• Interactive and practical activities to find out more from the experts in the room. After some soft skill activities between the professionals and young people we had a tour of the refurbished building with the Architects and Contractor, which brought to life the exciting transformation the building had had and some of the key processes and facts behind the process. We also ran a quiz based on which roles were involved at which stages of the project.
  • A thread throughout the session plan linking to the urgency and possibilities around climate change and a sustainable future…

3. Sustainable Food

Our sustainable food workshop was held on 29th April 2022 at the Brixton Windmill education centre. Six young people attended, and the workshop was co-led with Hugh Atkinson from Sourplum Food; a local authentic Malaysian pop-up and catering service.

Hugh shared insights into his challenges as well as successes, and tips for anyone thinking about following a similar route into catering. Arup’s, Stephanie Robson talked the group through the impact of the food industry on our planet. Following a demonstration of how to prepare it, participants were given 10 minutes to plan their own take on the noodle salad, in pairs – considering the different available ingredients in terms of tastes and textures but also environmental impact. This exercise was aided by specially prepared cards for each ingredient outlining key environmental impact metrics (greenhouse gas emissions and water). Once complete, the young people presented their dish and the thought process behind it to the group. Each dish was tasted by Hugh, with a positive verdict on every single one. 

What young people gained  

Putting issues around sustainability into real life contexts was relatable for the young people. 

Hearing from Paul Goodenough (Contractor at Galliford Try) that it takes more energy to run a toaster than the lights in the whole of the retrofitted Carlton Mansions building was a big take away.

Leah, a Year 11 student commented ‘There were many different professions to explore and go into apart from the Architects,  Contractors and Builders.’ 

The pilot workshops that we ran for the white paper helped a total of 13 young people but through the publication of our White Paper we hope it will impact many many more.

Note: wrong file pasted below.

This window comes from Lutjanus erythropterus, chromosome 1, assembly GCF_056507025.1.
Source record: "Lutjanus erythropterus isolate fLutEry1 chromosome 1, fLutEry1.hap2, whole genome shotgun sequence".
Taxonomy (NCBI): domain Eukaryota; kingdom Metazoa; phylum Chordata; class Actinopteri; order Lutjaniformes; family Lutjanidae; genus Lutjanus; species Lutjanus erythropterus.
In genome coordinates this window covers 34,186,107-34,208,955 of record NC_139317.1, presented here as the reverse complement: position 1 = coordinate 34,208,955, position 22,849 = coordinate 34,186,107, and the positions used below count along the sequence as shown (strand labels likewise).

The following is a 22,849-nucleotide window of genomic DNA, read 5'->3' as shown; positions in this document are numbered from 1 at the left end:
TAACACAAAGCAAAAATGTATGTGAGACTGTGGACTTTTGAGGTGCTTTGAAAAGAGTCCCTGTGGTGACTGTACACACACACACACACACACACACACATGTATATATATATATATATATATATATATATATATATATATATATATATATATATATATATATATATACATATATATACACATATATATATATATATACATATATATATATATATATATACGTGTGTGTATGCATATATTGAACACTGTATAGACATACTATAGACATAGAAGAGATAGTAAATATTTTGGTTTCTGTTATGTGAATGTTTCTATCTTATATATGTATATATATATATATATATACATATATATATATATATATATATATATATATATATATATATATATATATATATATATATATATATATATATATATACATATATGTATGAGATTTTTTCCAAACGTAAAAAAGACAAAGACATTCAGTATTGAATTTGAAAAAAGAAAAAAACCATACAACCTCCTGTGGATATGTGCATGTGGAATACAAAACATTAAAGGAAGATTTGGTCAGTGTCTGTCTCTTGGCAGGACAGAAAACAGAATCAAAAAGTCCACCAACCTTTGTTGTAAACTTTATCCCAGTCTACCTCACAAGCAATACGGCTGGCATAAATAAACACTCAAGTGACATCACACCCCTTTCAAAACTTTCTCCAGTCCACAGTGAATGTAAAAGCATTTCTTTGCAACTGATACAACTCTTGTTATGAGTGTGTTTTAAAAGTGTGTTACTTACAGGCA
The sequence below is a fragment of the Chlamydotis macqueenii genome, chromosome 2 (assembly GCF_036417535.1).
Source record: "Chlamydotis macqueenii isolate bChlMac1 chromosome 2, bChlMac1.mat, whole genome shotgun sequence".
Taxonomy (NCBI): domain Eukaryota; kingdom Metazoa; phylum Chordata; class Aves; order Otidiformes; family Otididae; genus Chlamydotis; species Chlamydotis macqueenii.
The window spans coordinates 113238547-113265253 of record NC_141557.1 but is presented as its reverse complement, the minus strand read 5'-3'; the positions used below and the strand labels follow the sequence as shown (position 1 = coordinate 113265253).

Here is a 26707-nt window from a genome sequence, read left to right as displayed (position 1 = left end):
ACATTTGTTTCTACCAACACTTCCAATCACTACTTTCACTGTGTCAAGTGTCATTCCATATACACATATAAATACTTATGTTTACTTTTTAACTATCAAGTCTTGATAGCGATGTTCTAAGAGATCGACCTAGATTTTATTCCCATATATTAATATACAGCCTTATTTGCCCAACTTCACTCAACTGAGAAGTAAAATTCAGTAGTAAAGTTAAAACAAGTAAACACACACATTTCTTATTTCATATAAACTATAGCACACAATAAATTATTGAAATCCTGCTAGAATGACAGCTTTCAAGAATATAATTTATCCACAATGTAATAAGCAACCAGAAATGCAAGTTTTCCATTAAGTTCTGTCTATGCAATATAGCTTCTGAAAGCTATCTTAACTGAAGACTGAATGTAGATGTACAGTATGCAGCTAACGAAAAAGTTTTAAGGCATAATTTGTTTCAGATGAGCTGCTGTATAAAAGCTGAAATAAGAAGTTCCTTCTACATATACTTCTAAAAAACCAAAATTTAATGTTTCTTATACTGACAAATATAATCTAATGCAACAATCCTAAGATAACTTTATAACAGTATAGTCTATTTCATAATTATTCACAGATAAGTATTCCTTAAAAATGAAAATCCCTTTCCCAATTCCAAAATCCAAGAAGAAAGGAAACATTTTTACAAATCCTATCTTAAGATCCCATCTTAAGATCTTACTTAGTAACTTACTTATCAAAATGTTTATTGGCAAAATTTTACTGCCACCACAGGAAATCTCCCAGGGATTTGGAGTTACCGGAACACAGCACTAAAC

Moving forward

We created these workshops as a response to the poor level of existing consultation with local young people and the missed opportunities to engage them in the decision making processes instigated by their declaration of a Climate Emergency – which would impact their local communities and spaces.  

We felt that with the right combination of expertise and a less narrow set of tick box outcomes for public consultation like this, we would leverage the process and make it infinitely more valuable to everyone involved.  

We have published a White Paper that we plan to share widely so that it will influence how Local Authorities and Government departments engage YP in the future. 

Some of the key findings included in our White Paper are:

  • Use strong and effective partnerships that combine those with the expertise in how to engage young people and those with a knowledge of the topic. 
  • The benefits to the young people must be the common thread. It has to be more than just a consultation exercise in order to attract those from disadvantaged background.  It should be activity based, an opportunity to practise soft skills with a narrative that introduces pathways into career options.

These were pilot workshops and should be seen as the starting point of longer term engagement processes that connects disadvantaged young residents with the organisations tasked with dealing with the climate crisis in meaningful and effective ways.